Rewriting Your History

"Why does history keep repeating itself? Because we weren't listening the first time." - Anonymous

Or perhaps you haven't had enough practice changing your behaviour? Like any new skill, it takes practice to get it right and to make a change in your personal history.

Do you remember learning how to print the alphabet? Each week, you would open your printing workbook and get instruction on how to hold your pencil to correctly form the letters. Finally, you were able to make your A,B, C's with ease. Next up, was making the switch to cursive writing. All these years have passed and I can still recall how thrilling it was to be able to finally write out my name. Sadly, it was not like the teacher's perfect script.

It was a systematic progression not only through the alphabet, but also from printing to writing. It can be compared to learning other skills, such as the proverbial bicycle-riding, or learning how to driving, or how to type - properly - not just doing The Hunt and Peck.

In the 1970s, Noel Burch created the Four Stages of Learning, which are summarized as:

  1. Unconscious Incompetence - you may not understand, or know how to do something; you may not recognize that you have a deficiency in this area; you may dismiss the relevance of the subject matter.
  2. Conscious Incompetence - you may not yet know how to do something, but you do recognize the relevancy of this particular skill; you realize that you can improve this skill by actively working on it; practice is key.
  3. Unconscious Competence - you know how to do something, however, it require a concentrated effort; you are able to demonstrate the skill to someone else, but you do so in a systematic way that requires concentration.
  4. Conscious Competence - you easily perform the skill; you do it without having to really think about it; often, you can do it while doing something else - ie. driving a car, playing an instrument and singing or, as my mom did, knitting and watching television; the skill appears to be "second nature"; effortless.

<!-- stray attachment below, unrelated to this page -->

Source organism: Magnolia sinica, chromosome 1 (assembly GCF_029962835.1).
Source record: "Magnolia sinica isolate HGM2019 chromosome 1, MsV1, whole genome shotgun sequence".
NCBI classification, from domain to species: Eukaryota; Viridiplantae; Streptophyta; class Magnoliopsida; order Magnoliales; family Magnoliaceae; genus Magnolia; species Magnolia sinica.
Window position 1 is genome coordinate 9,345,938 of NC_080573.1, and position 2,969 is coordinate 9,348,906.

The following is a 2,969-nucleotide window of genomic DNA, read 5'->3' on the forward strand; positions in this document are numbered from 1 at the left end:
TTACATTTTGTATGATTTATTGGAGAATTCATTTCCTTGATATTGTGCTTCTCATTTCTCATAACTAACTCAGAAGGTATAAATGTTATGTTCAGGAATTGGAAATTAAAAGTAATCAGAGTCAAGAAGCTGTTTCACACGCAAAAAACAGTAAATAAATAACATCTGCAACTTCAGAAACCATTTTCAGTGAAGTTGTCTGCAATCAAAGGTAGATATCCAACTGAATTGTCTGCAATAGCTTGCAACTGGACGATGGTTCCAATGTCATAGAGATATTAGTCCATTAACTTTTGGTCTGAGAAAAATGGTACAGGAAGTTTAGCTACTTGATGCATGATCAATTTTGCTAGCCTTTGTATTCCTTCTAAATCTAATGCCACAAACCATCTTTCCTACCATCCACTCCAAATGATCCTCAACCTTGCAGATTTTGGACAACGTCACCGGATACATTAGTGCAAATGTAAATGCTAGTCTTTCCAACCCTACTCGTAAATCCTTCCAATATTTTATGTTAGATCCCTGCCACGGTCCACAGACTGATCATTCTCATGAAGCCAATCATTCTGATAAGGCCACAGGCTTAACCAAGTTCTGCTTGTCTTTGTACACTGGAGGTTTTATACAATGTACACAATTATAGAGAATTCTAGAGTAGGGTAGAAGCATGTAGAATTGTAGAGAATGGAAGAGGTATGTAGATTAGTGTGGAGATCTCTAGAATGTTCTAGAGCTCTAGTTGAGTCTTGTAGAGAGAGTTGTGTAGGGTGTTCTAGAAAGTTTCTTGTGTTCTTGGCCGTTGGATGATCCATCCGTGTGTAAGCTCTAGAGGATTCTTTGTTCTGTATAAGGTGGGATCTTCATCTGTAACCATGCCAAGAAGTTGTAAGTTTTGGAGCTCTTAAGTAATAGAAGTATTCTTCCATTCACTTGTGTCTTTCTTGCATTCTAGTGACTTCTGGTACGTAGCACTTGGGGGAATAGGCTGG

Using the Four Stages of Learning to change how you respond to stress

Unconscious Incompetence 

When I'm speaking to people about stress, I often hear, "It's just stress, it's normal." This typifies this first stage of learning. You may not realize that stress is not just and that normal is very different from natural. It's evident that there is a knowledge gap - about what stress is, its effects, and what can be done about it.

Conscious Incompetence 

After reading my blog or newsletter or hearing me speak, you come to understand that a short coaching program will help to fill in your knowledge gaps and move you towards a better place. You did not realize that those daily irritations, those numerous aches and pains, the lapses of attention and those bouts of self-recrimination are just some of the many faces of stress.

Unconscious Competence 

You realize that by learning to change your perceptions, you have an effect on the chain reaction that occurs in your body. You know that when you soak in negative thoughts and emotions, your body produces very different chemicals than when you swim in the positive ones. Your five, one-hour weekly sessions keep you on track - your experiential homework ensures that you are implementing the techniques and using the tools, making you accountable for your next session.

Conscious Competence 

By now, you've had lots of practice. You know what it feels like when you are coherent: "clarity of thought, emotional balance and the quality of being orderly, consistent, and intelligible;" when your respiratory, cardiac, hormonal and endocrine systems are operating in sync, much like a well-tuned car, burning less fuel and running more efficiently.

You are able to do the techniques, almost without thinking, to not only transform your stress, but to enhance your performance. Like me, you realize that the pay-off is there - better emotional, mental, physical and spiritual health.

Remember that each small change you make now, affects your history. Consider that your history is your past, which includes not only a second ago, but also a minute, hour, day, week or a year ago. If it's not now and not in the future, it is your past.

Prepare to be dazzled. Rewrite your own personal history by addressing and undressing your stress. What will time tell you about you?

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